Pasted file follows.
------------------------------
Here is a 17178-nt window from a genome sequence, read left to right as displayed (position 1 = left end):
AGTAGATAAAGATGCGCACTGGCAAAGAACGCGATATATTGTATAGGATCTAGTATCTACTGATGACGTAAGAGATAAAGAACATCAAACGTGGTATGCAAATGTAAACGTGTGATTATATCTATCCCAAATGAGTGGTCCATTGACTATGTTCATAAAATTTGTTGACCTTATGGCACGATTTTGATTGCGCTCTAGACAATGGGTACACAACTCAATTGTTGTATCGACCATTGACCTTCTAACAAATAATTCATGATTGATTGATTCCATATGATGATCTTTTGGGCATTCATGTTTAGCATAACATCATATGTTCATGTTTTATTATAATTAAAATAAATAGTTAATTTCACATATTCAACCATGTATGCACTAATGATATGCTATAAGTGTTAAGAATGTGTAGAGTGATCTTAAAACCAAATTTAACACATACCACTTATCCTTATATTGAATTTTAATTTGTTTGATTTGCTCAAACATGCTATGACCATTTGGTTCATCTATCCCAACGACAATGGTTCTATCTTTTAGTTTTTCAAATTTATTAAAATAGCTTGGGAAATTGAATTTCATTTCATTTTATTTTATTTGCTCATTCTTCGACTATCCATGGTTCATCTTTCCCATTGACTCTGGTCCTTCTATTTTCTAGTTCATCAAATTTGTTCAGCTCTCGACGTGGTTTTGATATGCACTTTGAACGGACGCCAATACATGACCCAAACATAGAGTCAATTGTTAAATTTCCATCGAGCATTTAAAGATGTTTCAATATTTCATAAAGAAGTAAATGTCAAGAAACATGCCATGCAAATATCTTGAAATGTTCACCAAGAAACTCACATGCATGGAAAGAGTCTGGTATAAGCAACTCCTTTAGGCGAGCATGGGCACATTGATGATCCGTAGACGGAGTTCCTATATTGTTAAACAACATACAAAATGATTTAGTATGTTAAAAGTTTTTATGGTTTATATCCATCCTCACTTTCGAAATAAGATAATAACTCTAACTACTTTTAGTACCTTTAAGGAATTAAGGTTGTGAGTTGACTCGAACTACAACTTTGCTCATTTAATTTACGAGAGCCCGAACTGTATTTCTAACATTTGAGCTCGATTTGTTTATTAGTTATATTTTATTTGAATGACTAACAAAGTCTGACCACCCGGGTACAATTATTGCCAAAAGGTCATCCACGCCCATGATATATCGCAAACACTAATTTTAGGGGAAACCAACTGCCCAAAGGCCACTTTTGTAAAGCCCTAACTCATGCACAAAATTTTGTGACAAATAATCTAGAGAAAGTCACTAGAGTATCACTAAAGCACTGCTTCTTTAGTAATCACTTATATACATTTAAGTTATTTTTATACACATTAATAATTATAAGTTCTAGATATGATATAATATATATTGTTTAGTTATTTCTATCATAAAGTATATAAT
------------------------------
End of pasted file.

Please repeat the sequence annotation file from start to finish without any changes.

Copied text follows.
Here is a 17178-nt window from a genome sequence, read left to right as displayed (position 1 = left end):
AGTAGATAAAGATGCGCACTGGCAAAGAACGCGATATATTGTATAGGATCTAGTATCTACTGATGACGTAAGAGATAAAGAACATCAAACGTGGTATGCAAATGTAAACGTGTGATTATATCTATCCCAAATGAGTGGTCCATTGACTATGTTCATAAAATTTGTTGACCTTATGGCACGATTTTGATTGCGCTCTAGACAATGGGTACACAACTCAATTGTTGTATCGACCATTGACCTTCTAACAAATAATTCATGATTGATTGATTCCATATGATGATCTTTTGGGCATTCATGTTTAGCATAACATCATATGTTCATGTTTTATTATAATTAAAATAAATAGTTAATTTCACATATTCAACCATGTATGCACTAATGATATGCTATAAGTGTTAAGAATGTGTAGAGTGATCTTAAAACCAAATTTAACACATACCACTTATCCTTATATTGAATTTTAATTTGTTTGATTTGCTCAAACATGCTATGACCATTTGGTTCATCTATCCCAACGACAATGGTTCTATCTTTTAGTTTTTCAAATTTATTAAAATAGCTTGGGAAATTGAATTTCATTTCATTTTATTTTATTTGCTCATTCTTCGACTATCCATGGTTCATCTTTCCCATTGACTCTGGTCCTTCTATTTTCTAGTTCATCAAATTTGTTCAGCTCTCGACGTGGTTTTGATATGCACTTTGAACGGACGCCAATACATGACCCAAACATAGAGTCAATTGTTAAATTTCCATCGAGCATTTAAAGATGTTTCAATATTTCATAAAGAAGTAAATGTCAAGAAACATGCCATGCAAATATCTTGAAATGTTCACCAAGAAACTCACATGCATGGAAAGAGTCTGGTATAAGCAACTCCTTTAGGCGAGCATGGGCACATTGATGATCCGTAGACGGAGTTCCTATATTGTTAAACAACATACAAAATGATTTAGTATGTTAAAAGTTTTTATGGTTTATATCCATCCTCACTTTCGAAATAAGATAATAACTCTAACTACTTTTAGTACCTTTAAGGAATTAAGGTTGTGAGTTGACTCGAACTACAACTTTGCTCATTTAATTTACGAGAGCCCGAACTGTATTTCTAACATTTGAGCTCGATTTGTTTATTAGTTATATTTTATTTGAATGACTAACAAAGTCTGACCACCCGGGTACAATTATTGCCAAAAGGTCATCCACGCCCATGATATATCGCAAACACTAATTTTAGGGGAAACCAACTGCCCAAAGGCCACTTTTGTAAAGCCCTAACTCATGCACAAAATTTTGTGACAAATAATCTAGAGAAAGTCACTAGAGTATCACTAAAGCACTGCTTCTTTAGTAATCACTTATATACATTTAAGTTATTTTTATACACATTAATAATTATAAGTTCTAGATATGATATAATATATATTGTTTAGTTATTTCTATCATAAAGTATATAAT